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Published Nov. 18, 2021 3:58 PM

This November, Milena Pavlović and Lonneke Scheffer, PhD students in the group of prof. Geir Kjetil Sandve at the Department of Informatics (UiO) published their computational framework Immune ML in Nature Machine Intelligence. ImmuneML is a freely available tool that allows researchers to tackle complex computational questions related to studies of adaptive immune receptor repertoires. This tool will be an important resource for all studies that link B cell receptor and T cell receptor sequence data to antigen recognition and disease. For celiac disease, this represents one step closer towards the goal of detecting genes of gluten specific T cells directly in blood. 

Published Sep. 29, 2021 10:44 AM

Transglutaminase 2 (TG2) activity is essential to induce a pathogenic immune response towards gluten in coeliac disease. In a Phase 2 clinical trial, a daily dose of an irreversible TG2-inhibitor prevented gluten-induced mucosal destruction in coeliac patients that consumed gluten daily for 6 weeks. These findings represents a milestone in the search for treatment options for patients with coeliac disease. 

Published Feb. 17, 2021 10:52 PM

Proteomics analysis of intestinal tissue biopsies finds that some patients with celiac disease considered to be well treated by regular gluten free diet have ongoing low-level inflammation in the intestine suggestive of ongoing low-level anti-gluten immunity. These patients developed strong intestinal response following 14 -day gluten challenge. We are now investigating whether some patients may still have activated gluten-specific T-cells despite long-term gluten free diet.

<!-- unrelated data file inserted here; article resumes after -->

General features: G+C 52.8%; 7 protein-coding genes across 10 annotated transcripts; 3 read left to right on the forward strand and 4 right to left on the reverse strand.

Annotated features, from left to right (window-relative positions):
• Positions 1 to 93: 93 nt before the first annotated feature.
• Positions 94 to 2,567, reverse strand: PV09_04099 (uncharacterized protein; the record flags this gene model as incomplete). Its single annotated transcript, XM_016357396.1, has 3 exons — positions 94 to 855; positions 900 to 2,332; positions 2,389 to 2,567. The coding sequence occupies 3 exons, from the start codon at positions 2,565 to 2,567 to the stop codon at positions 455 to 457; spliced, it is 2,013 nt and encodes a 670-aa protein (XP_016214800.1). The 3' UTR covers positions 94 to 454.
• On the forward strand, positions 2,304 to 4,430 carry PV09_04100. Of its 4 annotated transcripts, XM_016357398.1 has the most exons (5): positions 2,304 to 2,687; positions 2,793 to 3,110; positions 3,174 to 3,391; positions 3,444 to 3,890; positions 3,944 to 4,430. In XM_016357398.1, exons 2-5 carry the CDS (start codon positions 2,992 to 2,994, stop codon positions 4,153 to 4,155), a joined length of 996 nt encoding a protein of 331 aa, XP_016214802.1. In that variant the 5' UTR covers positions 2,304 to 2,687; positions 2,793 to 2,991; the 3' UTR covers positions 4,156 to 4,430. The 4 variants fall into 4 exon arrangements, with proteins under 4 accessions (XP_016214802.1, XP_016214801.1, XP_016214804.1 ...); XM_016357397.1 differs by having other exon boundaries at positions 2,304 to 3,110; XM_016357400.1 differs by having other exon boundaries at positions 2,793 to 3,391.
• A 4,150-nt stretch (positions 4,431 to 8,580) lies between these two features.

Published July 2, 2018 2:40 PM

Since January 2018, Det Glutenfrie Verksted by Monica Hellmann, Nordic Refreshment Company AS, has donated 1 NOK per bag of gluten free baking mix to research on coeliac disease. The donation is supporting research under the management by Prof Ludvig M. Sollid and Knut E.A. Lundin who are very grateful for this generous gift.

Published May 24, 2018 10:52 AM

The patients weren't crazy—Knut Lundin was sure of that. But their ailment was a mystery. They were convinced gluten was making them sick. Yet they didn't have celiac disease, an autoimmune reaction to that often-villainized tangle of proteins in wheat, barley, and rye. And they tested negative for a wheat allergy. They occupied a medical no man's land. (Servick, Science News, 2018)

Published Feb. 22, 2018 12:51 PM

All J CoDiRC members, associated members, Scientific Advisory Board and Patient Advisory Council enjoyed a two-day seminar at Kleivstua February 13-14 to present and discuss current research on coeliac disease in the Centre.

Published Nov. 19, 2017 10:52 PM

Our member Gry Skodje (clinical dietician) from the research group of professor Knut Lundin, and with collaborators from Monash University in Melbourne, Australia, has published a study showing that fructans, rather than gluten, might be the villain of non-coeliac gluten sensitivity. This was covered in the national broadcast channel NRK news November 17th.